Light microscopy provides a deep look into protein structure

An innovative fluorescence microscopy method makes it possible to image protein structures with a resolution of less than half an Angstrom

Light microscopy continues to reveal the microscopic world at an ever increasing resolution. Using a new method coined COLD, scientists at the Max Planck Institute for the Science of Light in Erlangen have now visualized protein structures with a resolution of around 5 Å. COLD achieves this unprecedented resolution by operating at a temperature of minus 270 degrees Celsius. At such low temperatures, the signals of fluorescent proteins can be localized more precisely. The method thereby opens up the possibility low temperatures, the signals of fluorescent proteins can be localized more precisely. The method thereby opens up the possibility of observing structural changes of proteins associated with specific diseases.

Until the end of the 20th century, light microscopes were subject to a major restriction: their resolution was limited by the wave nature of light. As early as 1873, the physicist Ernst Abbe formulated a law which, in simplified terms, states that an optical microscope cannot resolve structures measuring less than half the wavelength of visible light − around 200 nanometres. “This corresponds to a chain of several thousand atoms,” explains Vahid Sandoghdar, Director at the Max Planck Institute for the Science of Light.

This limit was regarded as insurmountable − until researchers developed super-resolution fluorescence microscopy methods, such as STED and PALM / STORM, within the past two decades. These techniques improved optical resolution to around only 20 to 30 nanometres. In 2014, the scientists involved in those invenstions, including Stefan Hell at the Max Planck Institute for Biophysical Chemistry in Göttingen, were awarded the Nobel Prize for Chemistry. Recently, a team headed by Hell increased the resolution limit by another twenty times with the help of a newly developed microscopy technique known as MINFLUX. The resolution of this method was sufficient to distinguish neighbouring molecules that are just a few nanometres apart.

COLD permits a glimpse into individual protein molecules

Vahid Sandoghdar and his colleagues have been working on alternative methods to increase the performance of high-resolution fluorescence microscopy for several years now − with considerable success, as the Erlangen physicist reports: “Our new approach allows us to display structures that are separated by a distance of less than five angstroms, i.e. half a nanometre. We are therefore able to look into protein molecules.” Sandoghdar and his colleagues presented the basic concept for the first time in 2013, which they have coined COLD for Cryogenic Optical Localization in Three Dimensions. The name COLD says it all: “The key thing about COLD is the low temperature at which the measurements take place, about minus 270 degrees Celsius,” says the physicist.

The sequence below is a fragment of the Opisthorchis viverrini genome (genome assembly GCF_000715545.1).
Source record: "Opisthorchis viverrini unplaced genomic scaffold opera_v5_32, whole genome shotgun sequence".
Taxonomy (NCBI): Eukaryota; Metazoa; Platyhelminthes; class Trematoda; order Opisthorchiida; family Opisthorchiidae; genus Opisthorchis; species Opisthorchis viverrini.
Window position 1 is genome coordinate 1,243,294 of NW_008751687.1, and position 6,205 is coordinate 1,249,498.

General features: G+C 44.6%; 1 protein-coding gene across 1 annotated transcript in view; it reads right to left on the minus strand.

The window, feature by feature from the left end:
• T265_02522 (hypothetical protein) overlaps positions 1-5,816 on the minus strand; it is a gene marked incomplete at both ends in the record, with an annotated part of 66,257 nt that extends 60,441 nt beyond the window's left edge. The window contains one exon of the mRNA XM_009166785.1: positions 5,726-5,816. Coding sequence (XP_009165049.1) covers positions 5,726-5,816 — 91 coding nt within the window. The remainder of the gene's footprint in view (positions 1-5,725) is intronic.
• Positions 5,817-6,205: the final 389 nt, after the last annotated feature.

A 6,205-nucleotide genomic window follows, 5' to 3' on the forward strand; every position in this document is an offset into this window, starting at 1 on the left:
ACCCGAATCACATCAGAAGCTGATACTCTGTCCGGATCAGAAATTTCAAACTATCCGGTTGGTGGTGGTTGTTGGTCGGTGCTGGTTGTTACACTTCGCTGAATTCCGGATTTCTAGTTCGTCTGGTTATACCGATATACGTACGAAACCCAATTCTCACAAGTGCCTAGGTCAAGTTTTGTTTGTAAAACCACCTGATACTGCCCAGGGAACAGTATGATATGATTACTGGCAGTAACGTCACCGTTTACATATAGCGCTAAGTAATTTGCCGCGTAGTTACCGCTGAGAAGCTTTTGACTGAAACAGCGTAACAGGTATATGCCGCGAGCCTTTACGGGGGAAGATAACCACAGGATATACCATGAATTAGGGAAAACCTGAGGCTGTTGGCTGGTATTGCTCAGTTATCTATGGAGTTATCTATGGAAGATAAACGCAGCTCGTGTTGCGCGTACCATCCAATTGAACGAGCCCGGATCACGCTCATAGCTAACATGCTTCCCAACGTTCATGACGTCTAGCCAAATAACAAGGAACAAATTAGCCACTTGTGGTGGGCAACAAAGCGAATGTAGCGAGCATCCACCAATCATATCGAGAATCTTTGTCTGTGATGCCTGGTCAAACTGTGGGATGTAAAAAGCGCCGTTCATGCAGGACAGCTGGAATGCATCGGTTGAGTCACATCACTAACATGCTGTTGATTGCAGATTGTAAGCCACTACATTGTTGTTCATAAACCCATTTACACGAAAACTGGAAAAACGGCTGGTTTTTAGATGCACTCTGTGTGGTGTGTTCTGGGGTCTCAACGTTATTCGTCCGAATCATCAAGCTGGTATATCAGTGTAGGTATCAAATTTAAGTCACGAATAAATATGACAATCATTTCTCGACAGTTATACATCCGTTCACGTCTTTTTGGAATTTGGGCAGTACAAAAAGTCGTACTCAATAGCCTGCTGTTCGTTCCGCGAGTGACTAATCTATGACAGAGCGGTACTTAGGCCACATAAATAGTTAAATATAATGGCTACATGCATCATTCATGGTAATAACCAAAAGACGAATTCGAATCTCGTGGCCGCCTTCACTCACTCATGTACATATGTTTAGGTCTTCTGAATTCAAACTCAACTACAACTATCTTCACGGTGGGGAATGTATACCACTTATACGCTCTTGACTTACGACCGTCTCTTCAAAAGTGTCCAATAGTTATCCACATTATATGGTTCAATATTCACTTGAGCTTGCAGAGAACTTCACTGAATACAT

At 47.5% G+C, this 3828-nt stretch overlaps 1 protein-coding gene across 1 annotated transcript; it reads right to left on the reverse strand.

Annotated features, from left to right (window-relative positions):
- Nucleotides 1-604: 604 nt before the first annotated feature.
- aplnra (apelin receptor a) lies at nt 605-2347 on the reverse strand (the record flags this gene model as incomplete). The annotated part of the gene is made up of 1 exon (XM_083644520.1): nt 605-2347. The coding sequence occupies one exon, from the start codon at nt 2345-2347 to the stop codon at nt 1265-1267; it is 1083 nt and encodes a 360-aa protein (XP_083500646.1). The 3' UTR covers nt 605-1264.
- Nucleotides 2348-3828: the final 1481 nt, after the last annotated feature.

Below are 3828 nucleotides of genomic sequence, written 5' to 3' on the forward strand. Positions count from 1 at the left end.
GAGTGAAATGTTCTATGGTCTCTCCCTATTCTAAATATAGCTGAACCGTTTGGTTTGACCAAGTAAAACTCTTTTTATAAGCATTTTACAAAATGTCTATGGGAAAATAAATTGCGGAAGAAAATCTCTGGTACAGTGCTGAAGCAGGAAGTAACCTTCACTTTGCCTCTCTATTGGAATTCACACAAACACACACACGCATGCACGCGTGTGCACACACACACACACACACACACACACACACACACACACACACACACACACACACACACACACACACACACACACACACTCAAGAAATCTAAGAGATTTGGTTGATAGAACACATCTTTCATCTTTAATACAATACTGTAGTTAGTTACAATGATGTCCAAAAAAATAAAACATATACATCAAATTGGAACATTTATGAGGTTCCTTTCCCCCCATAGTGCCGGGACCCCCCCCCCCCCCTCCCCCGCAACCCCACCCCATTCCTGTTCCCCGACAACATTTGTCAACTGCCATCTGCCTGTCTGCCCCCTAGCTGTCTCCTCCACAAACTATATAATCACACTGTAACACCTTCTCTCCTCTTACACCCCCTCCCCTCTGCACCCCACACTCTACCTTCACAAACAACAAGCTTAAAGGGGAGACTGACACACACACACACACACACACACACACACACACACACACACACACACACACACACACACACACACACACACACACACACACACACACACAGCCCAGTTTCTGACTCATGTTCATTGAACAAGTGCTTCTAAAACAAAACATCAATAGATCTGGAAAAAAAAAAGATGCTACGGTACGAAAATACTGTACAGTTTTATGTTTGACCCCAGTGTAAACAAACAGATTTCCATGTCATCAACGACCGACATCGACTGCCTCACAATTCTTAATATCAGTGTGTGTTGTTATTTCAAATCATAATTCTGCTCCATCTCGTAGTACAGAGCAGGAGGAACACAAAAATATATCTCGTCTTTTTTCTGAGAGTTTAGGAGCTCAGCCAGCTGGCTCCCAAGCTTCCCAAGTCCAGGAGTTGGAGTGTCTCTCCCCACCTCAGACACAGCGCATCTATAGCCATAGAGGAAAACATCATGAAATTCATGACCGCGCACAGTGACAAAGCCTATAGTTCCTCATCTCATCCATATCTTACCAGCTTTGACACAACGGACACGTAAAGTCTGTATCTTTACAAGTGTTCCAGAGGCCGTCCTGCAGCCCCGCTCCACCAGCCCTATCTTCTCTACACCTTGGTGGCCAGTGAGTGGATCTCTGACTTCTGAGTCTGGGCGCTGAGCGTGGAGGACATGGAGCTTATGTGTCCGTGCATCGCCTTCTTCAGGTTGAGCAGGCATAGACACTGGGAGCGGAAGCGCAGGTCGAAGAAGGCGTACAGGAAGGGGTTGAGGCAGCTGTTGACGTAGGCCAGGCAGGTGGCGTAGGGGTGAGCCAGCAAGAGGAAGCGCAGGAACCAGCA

The basic principle of fluorescence imaging is the same for all microscopes: The sample is first chemically labelled with fluorescent molecules called fluorophores. This makes certain areas or components of the sample, e.g. cells, visible. However, conventional techniques are limited by the Abbe limit. Whenever several closely spaced fluorophores emit light simultaneously, their signals overlap and can no longer be recognized as separate points. The super-resolution methods, by contrast, are able to switch the fluorescent stain molecules on and off. This makes it possible to determine the position of each one with a relatively high degree of precision. However, the precision suffers from statistical noise: the more briefly the fluorophores emit light, the greater the imprecision. And usually they light up only for a very short time, because light-induced chemical processes bleach the molecule.